INTRODUCTION: Rosai-Dorfman disease, also known as sinus histiocytosis with massive lymphadenopathy, is a rare histiocytosis of unknown etiology that typically involves the cervical lymph nodes. Extranodal involvement can occur in any organ system in up to 30-40% of cases, however, exclusively extranodal involvement of the lung has not been reported. We report a case of extranodal Rosai-Dorfman disease which invaded the left lower lobe bronchus and abutted the left pulmonary artery in a previously healthy 21-year-old man presenting with hemoptysis.
CASE PRESENTATION: A 21-year-old Mexican man presented to the emergency department complaining a one day history of hemoptysis, with one month of general malaise, subjective fever, and 3 days of nausea and vomiting prior to presentation. Vital signs were unremarkable. Physical exam revealed significant inspiratory stridor with asymmetrical chest expansion and bright red blood in the oropharynx without evidence of epistaxis. Laboratory data were unremarkable with a normal range white blood cell count and hemglobin of 16 mg/dL. Chest radiography suggested a subtle opacity within the medial left lung base. A CT scan of the chest revealed a 4.5 cm x 4.5 cm left hilar mass encasing portions of the left pulmonary arterial and pulmonary venous system as well as the left main stem bronchus without significant adenopathy. The patient was admitted to the intensive care unit and underwent emergent fiberoptic bronchoscopy, which revealed hemorrhage within the narrowed left lower lobe bronchus. No endobronchial mass was seen, however, visualization was compromised by continued bleeding without an identifiable source. Thoracic surgery was consulted, and an urgent complete left pneumonectomy was performed. Gross pathologic inspection of the mass revealed a 3.5 x 3.4 x 3.2 cm peribronchial mass invading the superior division of the left inferior lobe with abutment but no invasion of the left pulmonary artery. Microscopic review revealed atypical foamy macrophages with enlarged nuclei which appeared to be engulfing lymphocytes. Immunostaining revealed findings consistent with a diagnosis of extranodal Rosai-Dorfman disease.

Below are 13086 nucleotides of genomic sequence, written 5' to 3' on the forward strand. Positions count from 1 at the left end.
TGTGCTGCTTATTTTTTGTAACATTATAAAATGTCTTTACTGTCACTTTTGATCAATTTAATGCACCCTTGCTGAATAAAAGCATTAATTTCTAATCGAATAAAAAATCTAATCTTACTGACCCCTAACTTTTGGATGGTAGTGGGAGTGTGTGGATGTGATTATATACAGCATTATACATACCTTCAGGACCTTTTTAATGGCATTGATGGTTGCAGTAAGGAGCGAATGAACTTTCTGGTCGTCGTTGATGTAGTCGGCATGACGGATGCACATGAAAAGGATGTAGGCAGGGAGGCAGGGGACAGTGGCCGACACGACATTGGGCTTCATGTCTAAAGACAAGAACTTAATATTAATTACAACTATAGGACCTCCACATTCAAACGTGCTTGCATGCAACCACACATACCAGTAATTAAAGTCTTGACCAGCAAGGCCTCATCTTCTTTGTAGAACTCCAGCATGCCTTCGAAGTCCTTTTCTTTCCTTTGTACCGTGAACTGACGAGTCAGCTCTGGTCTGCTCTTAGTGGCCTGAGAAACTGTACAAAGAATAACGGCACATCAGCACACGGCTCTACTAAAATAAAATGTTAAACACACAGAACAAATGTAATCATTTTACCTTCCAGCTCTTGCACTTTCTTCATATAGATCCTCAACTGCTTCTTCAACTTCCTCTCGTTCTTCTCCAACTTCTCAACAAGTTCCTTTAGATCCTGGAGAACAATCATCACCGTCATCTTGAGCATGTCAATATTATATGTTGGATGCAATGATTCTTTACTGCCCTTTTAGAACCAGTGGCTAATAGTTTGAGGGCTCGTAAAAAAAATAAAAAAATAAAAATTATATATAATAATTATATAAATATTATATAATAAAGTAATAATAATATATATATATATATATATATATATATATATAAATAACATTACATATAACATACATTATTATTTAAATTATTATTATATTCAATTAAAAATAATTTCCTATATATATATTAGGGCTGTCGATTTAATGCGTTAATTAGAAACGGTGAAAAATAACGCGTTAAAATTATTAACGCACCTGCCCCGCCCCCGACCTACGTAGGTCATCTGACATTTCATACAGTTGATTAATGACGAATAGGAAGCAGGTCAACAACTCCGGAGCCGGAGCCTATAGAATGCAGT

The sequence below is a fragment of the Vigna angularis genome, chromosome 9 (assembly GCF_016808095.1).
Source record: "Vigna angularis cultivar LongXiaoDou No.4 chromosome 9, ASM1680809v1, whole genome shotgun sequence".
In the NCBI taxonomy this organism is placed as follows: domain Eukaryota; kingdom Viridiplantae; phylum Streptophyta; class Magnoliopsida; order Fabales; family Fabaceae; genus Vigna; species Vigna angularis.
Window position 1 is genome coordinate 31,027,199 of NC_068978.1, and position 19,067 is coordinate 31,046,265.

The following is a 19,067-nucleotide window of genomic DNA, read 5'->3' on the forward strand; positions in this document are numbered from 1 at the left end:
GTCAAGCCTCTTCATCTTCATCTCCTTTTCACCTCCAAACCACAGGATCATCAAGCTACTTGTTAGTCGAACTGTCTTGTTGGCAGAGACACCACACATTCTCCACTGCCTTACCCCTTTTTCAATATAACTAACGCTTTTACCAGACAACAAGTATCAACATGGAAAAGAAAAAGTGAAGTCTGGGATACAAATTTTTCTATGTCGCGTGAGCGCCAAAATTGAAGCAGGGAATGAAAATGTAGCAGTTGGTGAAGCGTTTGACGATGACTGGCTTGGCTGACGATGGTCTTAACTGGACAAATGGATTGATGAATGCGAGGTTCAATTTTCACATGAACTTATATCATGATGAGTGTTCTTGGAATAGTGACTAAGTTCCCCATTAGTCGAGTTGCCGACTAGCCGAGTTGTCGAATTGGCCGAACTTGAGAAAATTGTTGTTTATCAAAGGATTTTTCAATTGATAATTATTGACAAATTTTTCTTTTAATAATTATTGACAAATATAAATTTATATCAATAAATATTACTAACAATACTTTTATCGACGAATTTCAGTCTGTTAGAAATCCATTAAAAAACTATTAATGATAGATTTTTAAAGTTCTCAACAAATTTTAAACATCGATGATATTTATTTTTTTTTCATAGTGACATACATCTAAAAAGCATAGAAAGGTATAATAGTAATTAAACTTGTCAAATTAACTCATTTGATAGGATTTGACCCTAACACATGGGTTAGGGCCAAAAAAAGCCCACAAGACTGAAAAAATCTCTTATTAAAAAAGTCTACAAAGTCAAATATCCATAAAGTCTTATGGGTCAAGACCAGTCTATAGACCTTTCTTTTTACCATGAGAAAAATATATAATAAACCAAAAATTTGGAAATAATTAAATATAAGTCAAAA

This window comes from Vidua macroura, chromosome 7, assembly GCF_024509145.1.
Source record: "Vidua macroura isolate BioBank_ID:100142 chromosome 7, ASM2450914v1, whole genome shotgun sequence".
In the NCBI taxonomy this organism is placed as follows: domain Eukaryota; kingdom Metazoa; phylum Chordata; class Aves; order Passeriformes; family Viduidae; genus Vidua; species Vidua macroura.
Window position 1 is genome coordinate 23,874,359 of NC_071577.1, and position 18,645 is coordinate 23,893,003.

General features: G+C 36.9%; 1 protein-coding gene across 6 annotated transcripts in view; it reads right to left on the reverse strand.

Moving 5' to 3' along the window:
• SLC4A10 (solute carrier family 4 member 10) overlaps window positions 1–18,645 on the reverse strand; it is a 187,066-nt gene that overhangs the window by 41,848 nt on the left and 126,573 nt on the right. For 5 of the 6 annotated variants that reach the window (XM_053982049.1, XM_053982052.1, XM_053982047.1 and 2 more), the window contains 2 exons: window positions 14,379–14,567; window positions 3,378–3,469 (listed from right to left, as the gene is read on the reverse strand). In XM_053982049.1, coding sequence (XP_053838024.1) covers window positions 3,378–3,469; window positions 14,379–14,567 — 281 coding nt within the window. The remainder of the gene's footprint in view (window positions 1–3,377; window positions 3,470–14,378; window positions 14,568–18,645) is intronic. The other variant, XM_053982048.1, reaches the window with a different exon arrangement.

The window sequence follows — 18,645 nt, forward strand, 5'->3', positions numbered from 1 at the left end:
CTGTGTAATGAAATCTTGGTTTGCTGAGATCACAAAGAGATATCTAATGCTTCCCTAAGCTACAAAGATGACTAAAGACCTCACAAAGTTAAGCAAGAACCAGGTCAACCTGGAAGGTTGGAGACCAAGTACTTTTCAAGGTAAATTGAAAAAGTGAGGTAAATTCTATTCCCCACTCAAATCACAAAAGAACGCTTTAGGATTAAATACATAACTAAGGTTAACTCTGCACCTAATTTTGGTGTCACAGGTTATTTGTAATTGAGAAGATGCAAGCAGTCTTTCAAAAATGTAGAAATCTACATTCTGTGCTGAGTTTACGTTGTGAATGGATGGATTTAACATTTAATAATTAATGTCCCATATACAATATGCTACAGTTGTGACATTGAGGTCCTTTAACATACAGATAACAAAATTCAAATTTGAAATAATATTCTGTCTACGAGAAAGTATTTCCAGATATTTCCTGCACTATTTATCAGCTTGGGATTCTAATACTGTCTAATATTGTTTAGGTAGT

DISCUSSIONS: Rosai-Dorfman disease is a histiocytosis typically characterized by lymph node sinuses expanded by numerous histocytes with round, vesicular nuclei and emperipolesis. Immunohistochemistry reveals positivity for S-100 protein, CD68, and alpha-antichemotrypsin, and negativity for CD1a. Involvement of the lymph nodes of the neck, axilla, inguinal region, hilum, or mediastinum is common, and extranodal involvement is known to include the nasal cavity, oral cavity, trachea, skin, breast, and central nervous system. The prognosis of this disease is good, with a median survival of greater than 5 years after diagnosis, but death has been reported when the disease affects the vital organs (1). Intrathoracic manifestations of Rosai-Dorfman disease are more common than previously thought, found in up to 43% of cases of Rosai-Dorfman disease in one review, however, extranodal lung involvement without lymphadenopathy has not been reported (1). Furthermore, involvement of the great vessels has only been reported in one other case report (2).
CONCLUSION: Our patient was diagnosed with extranodal Rosai-Dorfman disease which abutted the pulmonary artery and invaded the left lower lobe bronchus leading to airway compromise and hemoptysis. Upon review of the literature, this is only the second case of Rosai-Dorfman disease reported involving the great vessels, and the first reported exclusively extranodal presentation of the disease in the lung.
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